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CFTC Commissioner: “the world is changing faster than we perceive”

In a recent speech, CFTC Commissioner Sharon Bowen offered suggestions for how her agency can address concerns related to algorithmic trading and cybersecurity. In the face of rapid change, Bowen argued that more action is needed because “the stakes of not acting are so high.” She suggested that “[i]n today’s automated, integrated financial networks, damage from errors and infections travels instantaneously.” Bowen recounted the rise of electronic trading in markets under the supervision of the CFTC and cited estimates that “for the most liquid U.S. futures contracts which account for over 75% of total trading volume, more than 90 percent of all trades make use of algorithms or some other form of automation.”

As a first step, she suggested that algorithmic and high frequency trading be defined. She argued that no widely-accepted definitions exist and that providing precise definitions would aid in measuring the effect of the activities on the markets. Bowen herself sees “high frequency trading as a subset of algorithmic trading, and algorithmic trading as a subset of automated trading.”

Despite the lack of clear definitions, Bowen noted “what is clear is trades involving algorithms make up a substantial portion of our markets, and algorithms can and do malfunction at times, with negative effects on the markets.” As a result, she believes it “prudent” to consider regulating the activity. Bowen does not believe that algorithmic trading should be banned or limited in speed, but rather that “we can and should set some reasonable ground rules on the entities using this trading strategy.” She suggested that algorithmic traders should take steps to prevent malfunctions and easily shut down their algorithms in the case that a malfunction does occur. She compared these steps to manual traders understanding their obligations under the Commodity Exchange Act (CEA) before trading futures and not manipulating markets.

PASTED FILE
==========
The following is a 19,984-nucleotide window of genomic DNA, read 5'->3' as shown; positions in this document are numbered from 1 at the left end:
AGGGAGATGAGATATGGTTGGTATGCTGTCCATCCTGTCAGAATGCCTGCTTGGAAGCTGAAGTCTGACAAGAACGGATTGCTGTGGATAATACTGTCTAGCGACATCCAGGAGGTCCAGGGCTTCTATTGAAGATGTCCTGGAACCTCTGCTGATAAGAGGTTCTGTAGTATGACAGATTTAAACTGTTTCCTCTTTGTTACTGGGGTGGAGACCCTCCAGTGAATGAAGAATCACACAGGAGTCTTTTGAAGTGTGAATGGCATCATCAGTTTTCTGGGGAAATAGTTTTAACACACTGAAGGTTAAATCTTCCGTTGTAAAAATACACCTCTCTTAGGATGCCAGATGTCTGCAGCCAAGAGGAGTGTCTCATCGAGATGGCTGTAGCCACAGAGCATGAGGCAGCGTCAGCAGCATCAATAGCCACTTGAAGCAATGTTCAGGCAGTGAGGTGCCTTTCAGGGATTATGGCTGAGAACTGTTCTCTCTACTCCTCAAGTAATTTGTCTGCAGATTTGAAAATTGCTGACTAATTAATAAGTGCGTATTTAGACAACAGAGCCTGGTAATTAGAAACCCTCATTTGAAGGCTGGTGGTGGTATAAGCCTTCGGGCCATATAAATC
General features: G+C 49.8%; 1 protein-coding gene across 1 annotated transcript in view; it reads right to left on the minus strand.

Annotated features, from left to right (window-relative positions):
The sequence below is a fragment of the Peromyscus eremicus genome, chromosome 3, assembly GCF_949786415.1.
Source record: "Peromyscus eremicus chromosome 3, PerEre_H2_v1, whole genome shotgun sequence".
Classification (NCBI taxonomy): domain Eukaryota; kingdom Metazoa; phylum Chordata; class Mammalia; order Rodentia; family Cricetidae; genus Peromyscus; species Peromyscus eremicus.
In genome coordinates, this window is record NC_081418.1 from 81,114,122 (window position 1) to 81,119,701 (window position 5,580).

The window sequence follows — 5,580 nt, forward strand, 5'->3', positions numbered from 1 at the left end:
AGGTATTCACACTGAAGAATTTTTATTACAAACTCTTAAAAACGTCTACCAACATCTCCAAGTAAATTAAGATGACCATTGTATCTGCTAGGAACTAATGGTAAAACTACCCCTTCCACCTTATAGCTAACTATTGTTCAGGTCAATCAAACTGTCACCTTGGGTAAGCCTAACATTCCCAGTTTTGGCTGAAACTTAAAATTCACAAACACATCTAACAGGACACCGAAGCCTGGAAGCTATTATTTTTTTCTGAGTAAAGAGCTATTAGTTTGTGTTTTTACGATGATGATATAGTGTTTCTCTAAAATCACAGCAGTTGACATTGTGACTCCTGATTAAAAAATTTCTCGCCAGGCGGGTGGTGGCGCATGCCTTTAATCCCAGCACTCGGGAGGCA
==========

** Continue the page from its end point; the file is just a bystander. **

Bowen argued that algorithmic traders should set robust pre-trade risk controls with redundant notifications and be required to either know the CEA obligations or work with someone who does. She also suggested that rules should encourage communication between traders and compliance and regulatory staff in order to mitigate the potential impacts of a malfunction. She noted that compliance staff should understand the risks of algorithmic trading and ideally “would even know something about crafting algorithms.”

She suggested that exchanges should publish additional information regarding their market maker programs and exchanges that allow algorithmic trading should disclose the percentage of “self-trades,” or “trades that occur between two entities that are either commonly controlled or for the common benefit of the same entities.” Bowen argued that “the exchanges shouldn’t pay people to trade with themselves. We want market makers to provide real liquidity, and trades with and between me, myself, and I represent phantom liquidity at best.”

Turning to cybersecurity, she suggested that an “aggressive rapid response” alone is insufficient, and instead “we need both multi-layered defenses at each major firm and coordination between stakeholders and regulators before, during, and after attacks.” She argued that regulators should require companies to “create processes in advance for building and testing their cybersecurity systems and a clearer process for sharing information about cybersecurity threats with regulators.” She suggested that the CFTC should require each registrant to designate an employee a Cybersecurity Expert or Chief Information Security Officer to serve as a primary point of contact. Second, the CFTC should require regular confidential reporting regarding a registrant’s cybersecurity program so that the CFTC could assess progress on an industry-wide basis. She suggested that CFTC rules also should require registrants to promptly report any material cybersecurity event. Lastly, Bowen argued that the CFTC should require an independent cybersecurity audit or annual independent penetration testing of a registrant’s systems.